# equation of normal to curve

• Apr 6th 2012, 07:50 AM
jessm001
equation of normal to curve
Find the equation of the normal to y = x^2 - 4 which is parallel to x + 3y - 1 = 0

I found that the gradient of the normal is -1/3 if this is correct, i don't know where to go from here .. if someone could show me the steps please
• Apr 6th 2012, 07:59 AM
Plato
Re: equation of normal to curve
Quote:

Originally Posted by jessm001
Find the equation of the normal to y = x^2 - 4 which is parallel to x + 3y - 1 = 0
I found that the gradient of the normal is -1/3 if this is correct

If the slope of the normal is $\displaystyle \tfrac{-1}{3}$ then the slope of the tangent at the same point is $\displaystyle 3$.
At what point(s) is the slope of the tangent $\displaystyle 3~?$
• Apr 6th 2012, 08:02 AM
jessm001
Re: equation of normal to curve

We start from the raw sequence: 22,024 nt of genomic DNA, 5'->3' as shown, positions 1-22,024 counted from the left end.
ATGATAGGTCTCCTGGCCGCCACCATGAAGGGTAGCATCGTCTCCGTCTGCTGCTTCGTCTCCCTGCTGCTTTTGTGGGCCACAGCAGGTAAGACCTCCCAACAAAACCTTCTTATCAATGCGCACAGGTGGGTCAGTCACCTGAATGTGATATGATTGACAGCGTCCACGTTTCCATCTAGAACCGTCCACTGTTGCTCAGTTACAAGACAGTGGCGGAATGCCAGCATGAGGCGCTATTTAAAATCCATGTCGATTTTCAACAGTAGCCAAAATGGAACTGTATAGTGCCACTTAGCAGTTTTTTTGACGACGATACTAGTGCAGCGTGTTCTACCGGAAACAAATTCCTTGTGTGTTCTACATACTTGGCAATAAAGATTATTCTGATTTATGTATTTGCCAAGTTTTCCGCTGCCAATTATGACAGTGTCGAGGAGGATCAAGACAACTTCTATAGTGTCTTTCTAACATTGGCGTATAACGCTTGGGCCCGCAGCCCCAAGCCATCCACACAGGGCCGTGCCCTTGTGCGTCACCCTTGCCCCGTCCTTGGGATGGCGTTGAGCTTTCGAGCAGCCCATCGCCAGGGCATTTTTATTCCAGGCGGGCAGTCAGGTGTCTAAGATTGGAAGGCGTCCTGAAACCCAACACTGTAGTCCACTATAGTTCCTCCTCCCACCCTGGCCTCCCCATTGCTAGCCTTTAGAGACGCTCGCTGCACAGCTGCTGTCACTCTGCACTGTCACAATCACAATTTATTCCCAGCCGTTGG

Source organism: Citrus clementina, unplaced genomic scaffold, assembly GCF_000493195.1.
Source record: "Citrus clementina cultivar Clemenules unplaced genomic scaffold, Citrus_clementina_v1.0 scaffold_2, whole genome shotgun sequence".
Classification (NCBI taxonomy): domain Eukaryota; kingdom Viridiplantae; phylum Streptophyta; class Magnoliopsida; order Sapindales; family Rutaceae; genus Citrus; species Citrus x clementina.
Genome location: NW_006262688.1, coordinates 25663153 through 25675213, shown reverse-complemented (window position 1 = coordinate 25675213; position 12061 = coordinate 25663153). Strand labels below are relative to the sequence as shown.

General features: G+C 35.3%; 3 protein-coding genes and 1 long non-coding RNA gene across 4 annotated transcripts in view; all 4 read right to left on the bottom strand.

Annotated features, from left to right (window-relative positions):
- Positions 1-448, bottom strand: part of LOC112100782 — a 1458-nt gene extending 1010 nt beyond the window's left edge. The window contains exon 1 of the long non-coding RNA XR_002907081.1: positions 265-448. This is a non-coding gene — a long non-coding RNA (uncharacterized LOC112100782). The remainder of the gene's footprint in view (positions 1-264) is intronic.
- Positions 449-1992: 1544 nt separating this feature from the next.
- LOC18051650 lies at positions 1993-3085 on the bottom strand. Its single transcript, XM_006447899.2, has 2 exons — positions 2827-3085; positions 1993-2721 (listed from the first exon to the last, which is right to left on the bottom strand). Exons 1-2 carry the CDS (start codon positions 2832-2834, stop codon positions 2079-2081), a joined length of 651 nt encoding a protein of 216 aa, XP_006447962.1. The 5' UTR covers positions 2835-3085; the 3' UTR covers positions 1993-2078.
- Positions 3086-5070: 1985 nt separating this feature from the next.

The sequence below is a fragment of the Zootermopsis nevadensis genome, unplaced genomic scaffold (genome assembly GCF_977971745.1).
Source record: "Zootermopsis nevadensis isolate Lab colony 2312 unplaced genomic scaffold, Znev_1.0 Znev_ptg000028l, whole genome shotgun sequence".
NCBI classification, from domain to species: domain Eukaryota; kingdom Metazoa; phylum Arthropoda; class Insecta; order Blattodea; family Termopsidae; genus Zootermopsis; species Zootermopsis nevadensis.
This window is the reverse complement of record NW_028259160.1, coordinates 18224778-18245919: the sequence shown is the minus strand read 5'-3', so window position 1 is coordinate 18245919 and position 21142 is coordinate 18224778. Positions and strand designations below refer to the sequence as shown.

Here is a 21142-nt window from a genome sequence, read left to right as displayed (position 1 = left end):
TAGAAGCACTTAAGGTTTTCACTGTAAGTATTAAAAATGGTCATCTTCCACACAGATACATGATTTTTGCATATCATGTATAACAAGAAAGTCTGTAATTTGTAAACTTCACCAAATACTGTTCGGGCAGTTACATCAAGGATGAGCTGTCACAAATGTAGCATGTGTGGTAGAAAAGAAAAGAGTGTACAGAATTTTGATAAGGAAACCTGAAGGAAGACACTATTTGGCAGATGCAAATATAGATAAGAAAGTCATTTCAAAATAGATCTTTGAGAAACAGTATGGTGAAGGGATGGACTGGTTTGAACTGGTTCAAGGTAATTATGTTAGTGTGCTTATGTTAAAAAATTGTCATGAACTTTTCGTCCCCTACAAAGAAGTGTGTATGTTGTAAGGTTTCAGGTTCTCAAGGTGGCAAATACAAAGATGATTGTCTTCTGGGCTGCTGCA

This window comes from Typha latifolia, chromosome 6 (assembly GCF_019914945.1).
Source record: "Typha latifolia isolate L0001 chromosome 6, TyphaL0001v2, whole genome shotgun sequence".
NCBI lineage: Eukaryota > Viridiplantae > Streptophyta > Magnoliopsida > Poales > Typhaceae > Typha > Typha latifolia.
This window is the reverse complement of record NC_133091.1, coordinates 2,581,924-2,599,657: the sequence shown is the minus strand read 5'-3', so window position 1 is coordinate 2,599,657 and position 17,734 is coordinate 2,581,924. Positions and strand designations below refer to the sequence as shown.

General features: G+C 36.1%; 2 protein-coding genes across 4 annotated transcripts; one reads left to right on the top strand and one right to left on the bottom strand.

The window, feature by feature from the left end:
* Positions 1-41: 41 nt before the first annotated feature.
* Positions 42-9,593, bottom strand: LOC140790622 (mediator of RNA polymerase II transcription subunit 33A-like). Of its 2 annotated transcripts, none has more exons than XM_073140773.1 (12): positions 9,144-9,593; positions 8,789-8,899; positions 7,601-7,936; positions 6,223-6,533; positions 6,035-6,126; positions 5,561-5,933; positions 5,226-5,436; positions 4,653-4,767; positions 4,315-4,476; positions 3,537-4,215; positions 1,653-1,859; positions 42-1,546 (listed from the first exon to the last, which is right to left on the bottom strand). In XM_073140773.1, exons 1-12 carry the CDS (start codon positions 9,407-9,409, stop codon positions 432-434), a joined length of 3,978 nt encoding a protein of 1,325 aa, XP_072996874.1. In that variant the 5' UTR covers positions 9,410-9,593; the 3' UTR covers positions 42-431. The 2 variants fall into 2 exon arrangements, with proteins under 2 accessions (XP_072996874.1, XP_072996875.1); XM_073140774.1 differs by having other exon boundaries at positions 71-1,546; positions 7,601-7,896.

It doesn't say, that's why I got confused, I thought I was missing something
• Apr 6th 2012, 08:08 AM
princeps
Re: equation of normal to curve
Quote:

Originally Posted by jessm001
Find the equation of the normal to y = x^2 - 4 which is parallel to x + 3y - 1 = 0

I found that the gradient of the normal is -1/3 if this is correct, i don't know where to go from here .. if someone could show me the steps please

I think that there is a lack of informations...coordinates of the point that belongs to the curve should be given .
• Apr 6th 2012, 08:10 AM
jessm001
Re: equation of normal to curve
Thanks a lot :)
• Apr 6th 2012, 08:27 AM
Plato
Re: equation of normal to curve
Quote:

Originally Posted by princeps
I think that there is a lack of informations...coordinates of the point that belongs to the curve should be given .

That is not so. There is no lack of information.
Slope is $\displaystyle y'=2x=3$. Thus the point is $\displaystyle \left( {\tfrac{3}{2},\tfrac{{ - 7}}{4}} \right)$.
What is the equation of the normal there?